The Path of Most Desire
Rule breaking - or crowd-sourced urban design?
If you follow urbanist discussion, you’ve likely heard of “desire paths.” But maybe not. This piece is for you.
“Desire paths” are actually one of the more interesting urbanist ideas I’ve come across. This isn’t some policy wonkery. It’s pretty simple: a “desire path” is an informal path people take, as opposed to the official path, in a property or along a road. It’s usually a shortcut, and it’s generally through grass or landscaping. Trails cutting corners across a college quad? Narrow lines in the grass along roads without sidewalks? Those are desire paths.
Here’s one by some medical offices in my home of Reston, Virginia:
Here’s another at a park/fishing pier area:
This is one of those familiar things you don’t really think about. But once you put a name to it and keep your eyes open, you notice it everywhere. This is one the ways in which urbanism has helped me see places more fully, in more detail and with new eyes.
Generally, urbanists see this as voting with your feet. Desire paths reveal where people are actually walking, and how they inhabit space, apart from how planners or landscapers want them to. In other words, they’re information; information that really should have been gathered ahead of time and been part of the initial design.
Now I can see some conservatives looking askance at this: “What’s next, ‘listening’ to turnstile jumpers and getting rid of subway fares?” (Yes, some transit advocates want free public transit, but at least as many don’t. That, however, is a different issue.) I can see a reticence to “reward” people for “breaking the rules.” But that’s overthinking it. Consider a package that’s almost impossible to open. Consider an app or software program with an incomprehensible interface. Sidewalks or paths in areas where walking doesn’t actually feel comfortable or convenient are kind of the same thing. It’s a user design issue. And generally, the user, like customer, is right. Think of desire paths not as rule-breaking but as crowdsourcing information about how people organically use public space.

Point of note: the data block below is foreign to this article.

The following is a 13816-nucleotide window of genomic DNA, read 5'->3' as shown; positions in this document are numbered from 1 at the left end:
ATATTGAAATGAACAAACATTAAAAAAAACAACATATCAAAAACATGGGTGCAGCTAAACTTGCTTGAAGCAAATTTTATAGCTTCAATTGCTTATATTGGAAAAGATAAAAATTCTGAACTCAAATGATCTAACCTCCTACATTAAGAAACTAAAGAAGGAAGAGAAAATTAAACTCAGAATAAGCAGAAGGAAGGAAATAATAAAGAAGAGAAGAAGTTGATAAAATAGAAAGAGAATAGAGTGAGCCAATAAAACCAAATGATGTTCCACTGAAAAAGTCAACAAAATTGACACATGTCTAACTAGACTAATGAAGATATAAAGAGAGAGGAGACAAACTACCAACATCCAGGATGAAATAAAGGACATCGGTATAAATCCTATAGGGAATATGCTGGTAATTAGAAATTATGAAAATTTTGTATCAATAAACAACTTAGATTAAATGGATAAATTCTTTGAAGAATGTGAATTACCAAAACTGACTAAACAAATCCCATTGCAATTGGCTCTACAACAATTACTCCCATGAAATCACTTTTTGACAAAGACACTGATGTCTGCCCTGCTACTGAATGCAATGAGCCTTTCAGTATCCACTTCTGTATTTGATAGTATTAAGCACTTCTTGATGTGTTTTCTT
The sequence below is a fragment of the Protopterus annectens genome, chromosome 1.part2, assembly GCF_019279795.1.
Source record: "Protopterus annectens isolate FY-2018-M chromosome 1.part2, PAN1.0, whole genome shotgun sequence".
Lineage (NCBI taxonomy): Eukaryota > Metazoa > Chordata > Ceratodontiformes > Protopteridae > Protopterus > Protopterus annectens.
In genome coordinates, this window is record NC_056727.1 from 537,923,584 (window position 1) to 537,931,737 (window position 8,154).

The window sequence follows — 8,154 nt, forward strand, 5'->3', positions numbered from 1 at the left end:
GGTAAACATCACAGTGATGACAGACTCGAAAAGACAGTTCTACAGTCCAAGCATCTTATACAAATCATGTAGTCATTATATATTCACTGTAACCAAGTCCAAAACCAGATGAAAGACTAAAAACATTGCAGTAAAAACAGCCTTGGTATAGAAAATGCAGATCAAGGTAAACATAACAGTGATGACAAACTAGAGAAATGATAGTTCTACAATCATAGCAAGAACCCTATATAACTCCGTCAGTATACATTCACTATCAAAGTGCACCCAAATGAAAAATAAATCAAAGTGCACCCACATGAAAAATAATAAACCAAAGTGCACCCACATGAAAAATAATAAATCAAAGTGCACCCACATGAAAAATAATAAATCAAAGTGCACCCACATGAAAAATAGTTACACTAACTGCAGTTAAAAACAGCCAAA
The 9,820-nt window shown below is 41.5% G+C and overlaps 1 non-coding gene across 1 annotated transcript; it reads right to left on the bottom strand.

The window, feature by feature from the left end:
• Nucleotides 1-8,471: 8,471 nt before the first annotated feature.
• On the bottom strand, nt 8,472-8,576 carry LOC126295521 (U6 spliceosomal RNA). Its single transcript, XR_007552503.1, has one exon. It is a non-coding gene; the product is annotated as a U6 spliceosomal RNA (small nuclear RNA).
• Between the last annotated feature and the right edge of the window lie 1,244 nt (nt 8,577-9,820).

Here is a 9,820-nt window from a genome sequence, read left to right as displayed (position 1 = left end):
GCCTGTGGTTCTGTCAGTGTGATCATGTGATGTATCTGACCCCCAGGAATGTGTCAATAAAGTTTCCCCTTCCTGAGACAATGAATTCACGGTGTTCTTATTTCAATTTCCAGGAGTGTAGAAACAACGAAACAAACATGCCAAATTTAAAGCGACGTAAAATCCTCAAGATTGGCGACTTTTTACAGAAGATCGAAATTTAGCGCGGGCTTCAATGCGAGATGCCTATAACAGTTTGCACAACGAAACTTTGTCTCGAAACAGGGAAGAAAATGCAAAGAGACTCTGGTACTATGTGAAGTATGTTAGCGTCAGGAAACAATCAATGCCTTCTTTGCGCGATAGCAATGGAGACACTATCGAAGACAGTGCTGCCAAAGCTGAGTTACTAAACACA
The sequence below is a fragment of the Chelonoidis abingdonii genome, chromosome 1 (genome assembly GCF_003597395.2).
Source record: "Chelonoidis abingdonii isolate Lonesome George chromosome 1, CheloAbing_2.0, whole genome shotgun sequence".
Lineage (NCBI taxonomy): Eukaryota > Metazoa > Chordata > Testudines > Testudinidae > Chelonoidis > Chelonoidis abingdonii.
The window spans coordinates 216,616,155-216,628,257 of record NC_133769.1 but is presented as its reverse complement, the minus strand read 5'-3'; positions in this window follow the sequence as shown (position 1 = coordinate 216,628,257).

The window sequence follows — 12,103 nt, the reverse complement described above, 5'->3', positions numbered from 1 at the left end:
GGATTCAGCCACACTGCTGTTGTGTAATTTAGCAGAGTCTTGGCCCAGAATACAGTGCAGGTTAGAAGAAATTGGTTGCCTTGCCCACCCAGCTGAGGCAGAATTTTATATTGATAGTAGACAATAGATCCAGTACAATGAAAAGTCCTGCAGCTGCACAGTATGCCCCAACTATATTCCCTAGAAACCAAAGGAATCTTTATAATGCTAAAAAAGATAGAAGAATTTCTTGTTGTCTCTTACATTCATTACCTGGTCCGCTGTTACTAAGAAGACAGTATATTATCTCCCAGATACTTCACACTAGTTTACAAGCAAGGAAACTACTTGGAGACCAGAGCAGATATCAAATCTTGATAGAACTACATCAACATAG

And sometimes, that actually happens. Here’s a housing development where what was obviously an informal path has actually been mulched over; whoever determines landscaping for the property decided to just accept the user input make it a “real” path!
I have one more really neat example of this: the paved walking paths on the University of Maryland mall or main quad were paved and written into the mall design after a period of having only grass. The designers allowed students to walk wherever they wanted and then placed the paths where the students had already made them! Here’s an old picture I have of the mall:
Rather than cutting across the mall in straight, parallel lines, the sidewalks crisscross the grass. Student Coordinator Sapna Khemka explained, “The president of the university decided to let the students decide where they needed sidewalks. There were no paths, so students just walked across the grass. Then the president had sidewalks built wherever the grass was most trampled down.”
I earned my master’s degree at University of Maryland, and while I didn’t know this story until after I graduated, I always appreciated the large number of paths on the mall. I’m not sure I ever strayed from the paths to make my own desire path—which reflects the good design. If a critical mass of people are using your design “wrong,” maybe you’ve made a mistake. Paving desire paths is a little show of humility, in a way.
There’s a whole “subreddit” on desire paths, if Reddit is your thing. Here’s a good piece on the phenomenon, which dubs it “pedestrian democracy.” And here’s a long piece full of interesting links and sources, which suggests desire paths resemble civil disobedience and characterizes them as “defying the urban planners.”
But while you can half-seriously imagine all kinds of ideological and political aspects to this, it’s also, like so much of urbanism, very practical and commonsense. Some people like to walk. Some people have to. It shouldn’t be hard.
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